Yale University Press, 2012
Agent: Sandra Dijkstra
A universally recognized icon, the Statue of Liberty is perhaps the most beloved of all American symbols. Yet no one living in 1885, when the crated monument arrived in New York Harbor, could have foreseen the central place the Statue of Liberty would come to occupy in the American imagination. With the particular insights of a cultural historian and scholar of French history, Edward Berenson tells the little-known stories of the statue's improbable beginnings, transatlantic connections, and the changing meanings it has held for each successive American generation.
Berenson begins with the French intellectuals who decided for their own domestic political reasons to pay monumental tribute to American liberty. Without any official backing, they designed the statue, announced the gift, and determined where it should go. The initial American response, not surprisingly, was less than enthusiastic, and the project had to overcome countless difficulties before the statue was at last unveiled to the public in New York Harbor in 1886. The trials of its inception and construction, however, are only half of the story. Berenson shows that the statue's symbolically indistinct, neoclassical form has allowed Americans to interpret its meaning in diverse ways: as representing the emancipation of the slaves, Tocqueville's idea of orderly liberty, opportunity for "huddled masses," and, in the years since 9/11, the freedom and resilience of New York City and the United States in the face of terror.
“Arriving shortly after the 125th anniversary of the Statue of Liberty’s dedication, Ed Berenson’s charming and eminently readable book is itself a cause for celebration. Offering fascinating insights into the origins, controversies, challenges, and achievements associated with this most familiar icon of the American dream of freedom, The Statue of Liberty reminds us that while the journey towards freedom is rarely smooth, the ever-evolving symbolic power of the Colossus of New York Harbor endures, because the aspiration for liberty is fundamental to our humanity. On 9/11, this ''mighty woman'' stood as witness to devastation and mass murder; standing tall and unharmed in the harbor overlooking the wounded skyline of this great city, the statue originally envisioned as ''Liberty Enlightening the World'' now takes on new meaning as a beacon of resilience and renewal.”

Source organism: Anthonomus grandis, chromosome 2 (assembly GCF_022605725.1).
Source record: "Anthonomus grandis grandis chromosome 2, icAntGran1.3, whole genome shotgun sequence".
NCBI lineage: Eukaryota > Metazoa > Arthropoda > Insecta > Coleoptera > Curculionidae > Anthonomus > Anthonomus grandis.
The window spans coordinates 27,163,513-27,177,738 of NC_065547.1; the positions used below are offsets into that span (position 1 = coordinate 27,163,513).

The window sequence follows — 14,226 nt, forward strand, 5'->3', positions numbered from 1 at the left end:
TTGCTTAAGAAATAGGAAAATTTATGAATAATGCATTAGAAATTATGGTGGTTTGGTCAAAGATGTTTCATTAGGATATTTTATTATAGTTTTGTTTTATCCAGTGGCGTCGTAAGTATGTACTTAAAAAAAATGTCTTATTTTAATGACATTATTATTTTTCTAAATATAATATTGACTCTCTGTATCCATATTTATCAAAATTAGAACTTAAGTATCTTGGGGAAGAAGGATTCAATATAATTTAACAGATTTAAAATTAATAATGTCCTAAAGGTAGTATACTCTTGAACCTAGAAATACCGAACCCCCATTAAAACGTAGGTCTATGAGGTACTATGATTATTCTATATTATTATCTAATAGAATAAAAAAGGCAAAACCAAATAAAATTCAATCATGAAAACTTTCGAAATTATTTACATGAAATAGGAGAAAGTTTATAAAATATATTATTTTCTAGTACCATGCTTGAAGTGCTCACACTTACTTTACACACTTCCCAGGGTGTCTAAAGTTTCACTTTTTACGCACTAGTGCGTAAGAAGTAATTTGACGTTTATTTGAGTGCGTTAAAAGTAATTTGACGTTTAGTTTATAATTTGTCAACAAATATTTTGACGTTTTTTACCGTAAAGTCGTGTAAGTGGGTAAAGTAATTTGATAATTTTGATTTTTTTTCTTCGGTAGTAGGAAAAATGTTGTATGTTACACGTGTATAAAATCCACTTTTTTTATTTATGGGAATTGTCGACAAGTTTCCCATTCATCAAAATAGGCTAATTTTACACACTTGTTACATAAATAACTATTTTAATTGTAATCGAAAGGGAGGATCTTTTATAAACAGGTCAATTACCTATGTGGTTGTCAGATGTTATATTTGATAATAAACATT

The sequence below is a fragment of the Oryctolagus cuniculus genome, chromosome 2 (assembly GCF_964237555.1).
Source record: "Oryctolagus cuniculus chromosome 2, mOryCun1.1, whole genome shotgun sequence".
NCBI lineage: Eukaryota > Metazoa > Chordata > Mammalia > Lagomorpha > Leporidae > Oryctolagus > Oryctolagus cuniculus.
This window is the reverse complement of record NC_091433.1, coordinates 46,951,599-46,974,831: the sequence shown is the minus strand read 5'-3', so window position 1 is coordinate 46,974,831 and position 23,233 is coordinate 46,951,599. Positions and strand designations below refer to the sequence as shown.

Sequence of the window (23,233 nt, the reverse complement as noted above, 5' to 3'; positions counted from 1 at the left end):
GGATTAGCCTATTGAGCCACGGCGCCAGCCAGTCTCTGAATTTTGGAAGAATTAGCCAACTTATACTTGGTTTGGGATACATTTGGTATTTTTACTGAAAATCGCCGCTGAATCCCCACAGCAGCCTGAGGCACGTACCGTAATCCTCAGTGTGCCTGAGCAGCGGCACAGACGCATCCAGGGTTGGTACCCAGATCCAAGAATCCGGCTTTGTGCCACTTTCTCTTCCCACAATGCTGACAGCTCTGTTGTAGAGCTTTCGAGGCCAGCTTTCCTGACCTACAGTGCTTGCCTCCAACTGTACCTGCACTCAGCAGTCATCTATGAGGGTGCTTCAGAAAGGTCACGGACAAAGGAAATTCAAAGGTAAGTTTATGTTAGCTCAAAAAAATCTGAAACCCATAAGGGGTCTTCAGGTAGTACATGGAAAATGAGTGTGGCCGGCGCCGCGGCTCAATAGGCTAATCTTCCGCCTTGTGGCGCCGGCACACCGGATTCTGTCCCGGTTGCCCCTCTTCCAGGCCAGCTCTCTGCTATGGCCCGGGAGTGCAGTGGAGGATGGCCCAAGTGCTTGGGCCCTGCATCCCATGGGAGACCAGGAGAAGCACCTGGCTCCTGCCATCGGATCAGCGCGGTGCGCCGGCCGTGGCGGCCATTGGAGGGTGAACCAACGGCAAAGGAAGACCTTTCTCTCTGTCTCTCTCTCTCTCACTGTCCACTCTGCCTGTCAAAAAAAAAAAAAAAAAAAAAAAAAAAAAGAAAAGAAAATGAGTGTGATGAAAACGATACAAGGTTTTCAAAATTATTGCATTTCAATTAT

—Alice M. Greenwald, Director, National September 11 Memorial Museum
“Edward Berenson’s The Statue of Liberty is cultural history at its finest. As Berenson shows with verve and discernment, the Statue of Liberty is a highly contested memory site. Thus throughout its history, the statue has functioned as a litmus test or projection screen for competing conceptions of American freedom. Artfully constructed and gracefully written, Berenson’s book is destined to become the standard work on Lady Liberty’s legacy.”
—Richard Wolin, author of The Wind from the East: French Intellectuals, the Cultural Revolution, and the Legacy of the 1960s
“This is a remarkable book because so much of the story it tells is unexpected. Everyone thinks they know Statue of Liberty, but they are wrong. Ed Berenson follows her surprising history from start to finish in a fast-paced and highly readable tale that never disappoints. The great colossus finds her place in nineteenth-century artistic production and technology as well as in recent popular culture and politics. Rather than ending with the statue’s unveiling, Berenson follows the story right up to the present day, showing how the Lady''s meaning has changed from one generation to the next, At times humorous, at other moments elegiac, The Statue of Liberty is utterly spellbinding and a jewel of microhistorical analysis.”
—Ruth Harris, author of Dreyfus: Emotion, Politics and the Scandal of the Century, winner of the Wolfson Prize